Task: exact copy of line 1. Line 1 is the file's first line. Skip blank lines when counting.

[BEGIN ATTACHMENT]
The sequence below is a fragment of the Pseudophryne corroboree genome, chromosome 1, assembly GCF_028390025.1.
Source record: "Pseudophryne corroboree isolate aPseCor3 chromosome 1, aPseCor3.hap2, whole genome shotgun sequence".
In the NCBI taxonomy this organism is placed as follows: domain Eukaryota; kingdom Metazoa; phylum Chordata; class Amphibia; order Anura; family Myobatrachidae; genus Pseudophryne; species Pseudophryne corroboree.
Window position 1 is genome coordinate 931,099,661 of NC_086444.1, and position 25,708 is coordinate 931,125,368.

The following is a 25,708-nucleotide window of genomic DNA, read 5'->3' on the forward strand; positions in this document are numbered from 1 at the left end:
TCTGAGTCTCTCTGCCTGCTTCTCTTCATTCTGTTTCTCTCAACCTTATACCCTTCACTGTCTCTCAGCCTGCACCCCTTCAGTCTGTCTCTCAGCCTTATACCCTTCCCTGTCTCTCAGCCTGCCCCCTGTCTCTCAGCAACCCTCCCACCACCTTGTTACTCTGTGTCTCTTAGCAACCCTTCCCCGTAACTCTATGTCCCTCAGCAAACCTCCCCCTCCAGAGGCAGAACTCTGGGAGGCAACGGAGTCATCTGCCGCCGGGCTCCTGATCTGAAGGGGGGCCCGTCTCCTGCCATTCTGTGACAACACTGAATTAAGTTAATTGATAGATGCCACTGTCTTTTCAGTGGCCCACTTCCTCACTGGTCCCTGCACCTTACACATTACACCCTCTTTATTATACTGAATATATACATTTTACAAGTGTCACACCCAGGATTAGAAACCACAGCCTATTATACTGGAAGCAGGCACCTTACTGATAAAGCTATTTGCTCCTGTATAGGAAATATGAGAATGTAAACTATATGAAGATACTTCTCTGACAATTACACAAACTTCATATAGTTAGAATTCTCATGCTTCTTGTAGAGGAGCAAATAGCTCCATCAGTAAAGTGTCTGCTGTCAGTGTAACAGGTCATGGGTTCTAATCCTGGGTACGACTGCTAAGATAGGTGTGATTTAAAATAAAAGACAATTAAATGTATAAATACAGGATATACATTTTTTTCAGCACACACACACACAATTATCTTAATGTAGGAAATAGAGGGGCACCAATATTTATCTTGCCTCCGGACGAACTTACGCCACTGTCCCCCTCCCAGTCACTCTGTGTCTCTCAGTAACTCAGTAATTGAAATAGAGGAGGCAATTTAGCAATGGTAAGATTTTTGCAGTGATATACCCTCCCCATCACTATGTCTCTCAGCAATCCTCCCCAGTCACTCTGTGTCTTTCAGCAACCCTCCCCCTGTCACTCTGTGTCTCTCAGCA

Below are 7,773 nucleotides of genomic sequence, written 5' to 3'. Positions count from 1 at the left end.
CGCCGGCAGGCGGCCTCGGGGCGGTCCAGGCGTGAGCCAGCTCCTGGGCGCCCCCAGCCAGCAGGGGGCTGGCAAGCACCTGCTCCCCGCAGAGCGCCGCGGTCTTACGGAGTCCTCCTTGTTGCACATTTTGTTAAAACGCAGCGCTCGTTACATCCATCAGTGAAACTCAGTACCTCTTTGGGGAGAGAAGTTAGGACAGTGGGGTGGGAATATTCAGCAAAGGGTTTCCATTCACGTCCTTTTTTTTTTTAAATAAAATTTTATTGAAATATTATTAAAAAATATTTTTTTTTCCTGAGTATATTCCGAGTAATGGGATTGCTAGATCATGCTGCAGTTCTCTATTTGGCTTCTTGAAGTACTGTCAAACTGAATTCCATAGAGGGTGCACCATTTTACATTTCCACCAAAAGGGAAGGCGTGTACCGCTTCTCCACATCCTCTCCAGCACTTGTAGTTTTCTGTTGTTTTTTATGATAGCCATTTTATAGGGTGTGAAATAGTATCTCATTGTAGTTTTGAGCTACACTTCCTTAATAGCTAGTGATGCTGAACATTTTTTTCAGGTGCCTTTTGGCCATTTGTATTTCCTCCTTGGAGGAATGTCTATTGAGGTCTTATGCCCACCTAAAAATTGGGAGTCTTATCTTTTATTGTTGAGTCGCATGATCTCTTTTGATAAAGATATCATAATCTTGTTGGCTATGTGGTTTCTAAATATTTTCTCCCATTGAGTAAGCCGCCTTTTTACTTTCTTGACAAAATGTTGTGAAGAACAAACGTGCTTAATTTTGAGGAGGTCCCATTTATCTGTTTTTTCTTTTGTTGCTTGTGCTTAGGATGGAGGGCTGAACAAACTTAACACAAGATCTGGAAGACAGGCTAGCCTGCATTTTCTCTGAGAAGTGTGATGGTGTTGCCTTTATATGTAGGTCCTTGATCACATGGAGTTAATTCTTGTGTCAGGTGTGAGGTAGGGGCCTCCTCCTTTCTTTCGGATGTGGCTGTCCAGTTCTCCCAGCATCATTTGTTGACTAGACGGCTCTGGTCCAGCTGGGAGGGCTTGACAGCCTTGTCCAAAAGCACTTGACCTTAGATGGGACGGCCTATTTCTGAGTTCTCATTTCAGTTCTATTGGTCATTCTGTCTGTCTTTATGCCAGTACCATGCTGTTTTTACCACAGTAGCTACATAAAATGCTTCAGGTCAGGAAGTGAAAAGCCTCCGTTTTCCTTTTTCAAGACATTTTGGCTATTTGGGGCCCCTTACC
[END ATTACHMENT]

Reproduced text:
The sequence below is a fragment of the Pseudophryne corroboree genome, chromosome 1, assembly GCF_028390025.1.